Namibia
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Youth considers establishing minerals fund

A group of young Namibians is assessing the viability of setting up a minerals fund that will allow individuals and small-to-medium-sized enterprises (SMEs) to invest in mining projects.

If operational, it will be called the Namibia Minerals Fund, and will also push to eliminate capital constraints and reduce individual risk exposure in these projects.

The fund is envisaged to be led by local mining and geological experts, who will diligently identify lucrative projects within Namibia for investment.

According to one of the envisaged fund conveners, Rafael Kalumbu, if the fund is positively received and they go ahead with its establishment, it will consider investing in the minerals of the future.

“These include lithium, graphite and rare earth metals. We will, however, maintain an open mind and still consider all other traditional minerals such as uranium, copper and gold,” he said.

Namibia’s mining industry, which is largely export-driven and dependent on international mineral resource prices, has seen growth, analysts and mining experts noted.

The outlook remains on the upside, especially with the recovery of uranium prices, new gold discoveries and pending mining investment projects in the country.

The sector, which spans over the downstream, midstream, as well as upstream sub-industries, has boomed with exploration, mine development and extraction, and minerals processing, over the years. And new players have joined the rough all in search of the rich resources, including rare earths.

The country’s national database by the mining directorate registers a total of 83 mineral producers in the country, of which 27% belong to industrial minerals (cement, salt, fluorspar, phosphate) producers and their operations are often SME in scale.

Semi-precious stones (gemstones) are next, accounting for 21 out of 83 producers (25%).

The dimension stones industry exports large slabs of granite and marble, which are inputs into the construction industry, and records indicate 14 out of 83 (17%) minerals producers belong to this industry.

The industry for base metals and rare earth elements represent 14% of the domestic mining industry.

The available resources in the country typically include gold, diamonds, uranium, copper, magnesium, zinc, silver, tin, lead, semi-precious stones and industrial minerals.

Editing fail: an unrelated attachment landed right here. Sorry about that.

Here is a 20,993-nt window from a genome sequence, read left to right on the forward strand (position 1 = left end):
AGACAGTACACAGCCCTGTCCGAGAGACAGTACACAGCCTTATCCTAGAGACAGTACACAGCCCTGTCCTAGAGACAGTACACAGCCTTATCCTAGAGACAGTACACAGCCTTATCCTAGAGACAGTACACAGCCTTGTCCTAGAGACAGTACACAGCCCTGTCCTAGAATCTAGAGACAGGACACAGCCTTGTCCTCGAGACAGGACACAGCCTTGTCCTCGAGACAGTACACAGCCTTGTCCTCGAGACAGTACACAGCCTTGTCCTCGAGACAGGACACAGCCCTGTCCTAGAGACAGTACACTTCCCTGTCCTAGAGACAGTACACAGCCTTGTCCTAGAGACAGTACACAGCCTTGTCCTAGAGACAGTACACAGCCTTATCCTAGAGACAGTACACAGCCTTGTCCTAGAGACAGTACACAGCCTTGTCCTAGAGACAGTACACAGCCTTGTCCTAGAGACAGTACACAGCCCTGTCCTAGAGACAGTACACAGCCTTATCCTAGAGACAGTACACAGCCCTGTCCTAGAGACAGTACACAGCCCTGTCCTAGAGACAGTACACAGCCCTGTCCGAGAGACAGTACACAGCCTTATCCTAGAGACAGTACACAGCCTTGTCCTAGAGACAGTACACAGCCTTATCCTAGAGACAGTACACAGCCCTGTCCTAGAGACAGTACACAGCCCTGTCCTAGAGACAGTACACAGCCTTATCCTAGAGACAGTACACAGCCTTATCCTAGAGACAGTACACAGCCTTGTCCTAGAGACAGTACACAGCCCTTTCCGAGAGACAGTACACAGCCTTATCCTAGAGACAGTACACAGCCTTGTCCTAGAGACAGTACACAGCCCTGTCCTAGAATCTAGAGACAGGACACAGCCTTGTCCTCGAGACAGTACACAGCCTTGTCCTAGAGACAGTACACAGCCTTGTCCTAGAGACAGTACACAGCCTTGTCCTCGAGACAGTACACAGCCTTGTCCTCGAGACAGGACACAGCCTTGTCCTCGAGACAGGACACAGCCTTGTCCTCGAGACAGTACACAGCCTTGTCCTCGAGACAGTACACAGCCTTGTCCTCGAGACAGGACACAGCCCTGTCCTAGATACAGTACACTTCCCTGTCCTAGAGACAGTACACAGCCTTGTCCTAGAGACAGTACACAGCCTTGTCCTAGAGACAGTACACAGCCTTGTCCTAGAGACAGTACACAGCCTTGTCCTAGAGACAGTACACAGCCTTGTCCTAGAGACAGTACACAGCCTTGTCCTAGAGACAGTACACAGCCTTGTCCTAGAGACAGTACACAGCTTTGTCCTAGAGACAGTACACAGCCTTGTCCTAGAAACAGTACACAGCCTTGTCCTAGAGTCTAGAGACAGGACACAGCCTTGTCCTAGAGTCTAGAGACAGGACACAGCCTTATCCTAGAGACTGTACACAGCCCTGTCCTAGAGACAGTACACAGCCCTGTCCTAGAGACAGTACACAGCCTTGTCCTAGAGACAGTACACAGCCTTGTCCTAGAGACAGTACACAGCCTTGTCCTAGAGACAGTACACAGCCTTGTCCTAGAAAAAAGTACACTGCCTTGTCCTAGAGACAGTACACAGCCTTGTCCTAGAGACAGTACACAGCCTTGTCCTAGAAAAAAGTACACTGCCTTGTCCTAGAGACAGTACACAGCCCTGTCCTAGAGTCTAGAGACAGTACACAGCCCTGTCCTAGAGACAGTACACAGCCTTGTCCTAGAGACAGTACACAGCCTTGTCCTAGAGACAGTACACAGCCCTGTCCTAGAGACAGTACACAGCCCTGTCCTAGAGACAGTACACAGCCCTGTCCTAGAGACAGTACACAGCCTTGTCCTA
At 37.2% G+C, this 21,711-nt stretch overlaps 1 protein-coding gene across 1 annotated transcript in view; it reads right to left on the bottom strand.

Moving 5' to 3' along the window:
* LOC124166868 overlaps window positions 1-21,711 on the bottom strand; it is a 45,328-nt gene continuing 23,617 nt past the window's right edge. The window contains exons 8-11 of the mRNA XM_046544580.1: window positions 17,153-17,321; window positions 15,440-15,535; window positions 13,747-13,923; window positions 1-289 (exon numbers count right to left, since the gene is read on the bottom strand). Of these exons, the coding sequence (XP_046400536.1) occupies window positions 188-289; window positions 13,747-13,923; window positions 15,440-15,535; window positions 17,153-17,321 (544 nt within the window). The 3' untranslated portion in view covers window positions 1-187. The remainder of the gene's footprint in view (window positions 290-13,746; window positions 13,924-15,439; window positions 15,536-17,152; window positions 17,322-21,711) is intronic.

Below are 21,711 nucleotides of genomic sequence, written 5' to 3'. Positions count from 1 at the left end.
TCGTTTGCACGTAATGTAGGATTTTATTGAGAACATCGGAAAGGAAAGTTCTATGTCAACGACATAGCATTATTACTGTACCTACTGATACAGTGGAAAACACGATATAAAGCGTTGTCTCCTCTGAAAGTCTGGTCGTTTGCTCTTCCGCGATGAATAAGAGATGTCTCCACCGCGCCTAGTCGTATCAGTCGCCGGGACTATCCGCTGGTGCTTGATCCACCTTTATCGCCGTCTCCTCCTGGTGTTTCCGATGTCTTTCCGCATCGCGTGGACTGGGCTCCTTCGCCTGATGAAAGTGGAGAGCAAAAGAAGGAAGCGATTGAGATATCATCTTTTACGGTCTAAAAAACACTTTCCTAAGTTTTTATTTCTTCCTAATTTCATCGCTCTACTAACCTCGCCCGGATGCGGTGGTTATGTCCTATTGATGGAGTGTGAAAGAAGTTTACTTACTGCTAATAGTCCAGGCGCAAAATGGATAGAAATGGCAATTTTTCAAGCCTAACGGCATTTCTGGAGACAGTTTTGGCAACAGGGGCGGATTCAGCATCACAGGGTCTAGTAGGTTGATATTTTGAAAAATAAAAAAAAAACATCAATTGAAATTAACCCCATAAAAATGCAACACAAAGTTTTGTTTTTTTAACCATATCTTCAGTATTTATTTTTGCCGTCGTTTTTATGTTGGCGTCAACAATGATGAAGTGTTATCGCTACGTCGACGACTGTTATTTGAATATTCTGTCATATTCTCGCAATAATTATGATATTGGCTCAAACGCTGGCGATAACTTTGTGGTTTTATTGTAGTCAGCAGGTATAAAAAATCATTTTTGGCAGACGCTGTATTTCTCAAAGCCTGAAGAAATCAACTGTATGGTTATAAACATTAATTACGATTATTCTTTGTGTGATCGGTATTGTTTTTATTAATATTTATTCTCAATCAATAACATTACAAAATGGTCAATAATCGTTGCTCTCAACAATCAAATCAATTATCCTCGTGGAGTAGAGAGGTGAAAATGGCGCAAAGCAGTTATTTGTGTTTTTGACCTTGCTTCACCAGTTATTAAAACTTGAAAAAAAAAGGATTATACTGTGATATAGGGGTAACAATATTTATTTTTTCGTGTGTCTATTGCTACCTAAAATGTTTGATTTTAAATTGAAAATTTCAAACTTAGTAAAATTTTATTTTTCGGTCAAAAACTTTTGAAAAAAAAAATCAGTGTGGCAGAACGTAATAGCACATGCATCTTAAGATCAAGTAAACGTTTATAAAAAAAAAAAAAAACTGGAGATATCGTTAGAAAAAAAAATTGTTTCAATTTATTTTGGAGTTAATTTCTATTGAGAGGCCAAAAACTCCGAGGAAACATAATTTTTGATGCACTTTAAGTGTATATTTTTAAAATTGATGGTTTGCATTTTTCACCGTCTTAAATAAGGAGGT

Phosphate, lithium, tantalum, cobalt, nickel and other rare earth metals such as xenotime, dysprosium, terbium are also being explored by companies such as Namibia Critical Metal Inc.

Kalumbu said there are many projects in the country that are at different stages of development and it is every Namibian’s dream that these projects are financed and developed by Namibians as far as possible.

These include: the Osino Resources gold project, Lepidico’s lithium project and Iron Bull’s copper project in the Kunene region.

For now, Kalumbu and his team said their campaign is now focused on scoping to assess viability of the fund.

“The feedback will guide us on the next steps to take. We don’t want to put the cart before the horse,” said one of the members.

It is still not clear whether the group has made any applications to regulators. However, they indicated that the mapping of all regulatory requirements is in place, but executing them in totality is subject to the interest and potential size of the fund.

“We have set up the survey such that it is easy to determine the potential size of the fund. If we are satisfied with the level of interest and commitment that ordinary Namibians are willing to put up, we will formally register the fund and fulfil all financial and general regulations before we attempt to raise the money,” said Kalumbu.

He added that it was important to understand that there are specific fiduciary duties that must be fulfilled before any money can be collected and invested, primarily to protect the interest of individuals invested with the envisioned fund.

“We are very careful not to rush or short circuit any due diligence processes,” he said.

The aim is to raise N$150 million or more.

“We believe we can do more provided our targeted projects and assets present unique opportunities to the fund shareholders. This will be a great test of Namibian skills and abilities in this industry, which I believe we should be able to demonstrate given the 33 years of independence and skills development over the years,” he said.

The envisaged fund is being sponsored by Bellatrix Investment Managers and Pamwe Royalties and Streaming (Pty) Ltd and more details can be found from the two entities.

Email: [email protected]
Twitter: @Lasarus_A